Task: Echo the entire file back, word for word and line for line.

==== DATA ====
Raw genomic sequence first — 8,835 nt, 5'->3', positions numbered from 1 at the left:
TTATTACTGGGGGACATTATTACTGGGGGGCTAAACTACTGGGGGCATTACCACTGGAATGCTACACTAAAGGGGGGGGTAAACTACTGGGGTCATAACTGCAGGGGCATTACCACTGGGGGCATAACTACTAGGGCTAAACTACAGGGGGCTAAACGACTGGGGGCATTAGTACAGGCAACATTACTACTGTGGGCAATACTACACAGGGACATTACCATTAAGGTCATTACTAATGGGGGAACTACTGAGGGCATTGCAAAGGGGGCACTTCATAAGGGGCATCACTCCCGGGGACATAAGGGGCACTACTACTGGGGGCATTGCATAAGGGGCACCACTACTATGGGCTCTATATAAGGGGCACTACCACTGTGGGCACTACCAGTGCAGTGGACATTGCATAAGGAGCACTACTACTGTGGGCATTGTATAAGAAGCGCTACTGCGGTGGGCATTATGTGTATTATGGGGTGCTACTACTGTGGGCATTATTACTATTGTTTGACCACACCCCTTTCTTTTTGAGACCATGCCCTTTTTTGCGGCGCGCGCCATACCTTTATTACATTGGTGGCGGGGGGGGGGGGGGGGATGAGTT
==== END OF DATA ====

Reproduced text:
Raw genomic sequence first — 8,835 nt, 5'->3', positions numbered from 1 at the left:
TTATTACTGGGGGACATTATTACTGGGGGGCTAAACTACTGGGGGCATTACCACTGGAATGCTACACTAAAGGGGGGGGTAAACTACTGGGGTCATAACTGCAGGGGCATTACCACTGGGGGCATAACTACTAGGGCTAAACTACAGGGGGCTAAACGACTGGGGGCATTAGTACAGGCAACATTACTACTGTGGGCAATACTACACAGGGACATTACCATTAAGGTCATTACTAATGGGGGAACTACTGAGGGCATTGCAAAGGGGGCACTTCATAAGGGGCATCACTCCCGGGGACATAAGGGGCACTACTACTGGGGGCATTGCATAAGGGGCACCACTACTATGGGCTCTATATAAGGGGCACTACCACTGTGGGCACTACCAGTGCAGTGGACATTGCATAAGGAGCACTACTACTGTGGGCATTGTATAAGAAGCGCTACTGCGGTGGGCATTATGTGTATTATGGGGTGCTACTACTGTGGGCATTATTACTATTGTTTGACCACACCCCTTTCTTTTTGAGACCATGCCCTTTTTTGCGGCGCGCGCCATACCTTTATTACATTGGTGGCGGGGGGGGGGGGGGGGATGAGTT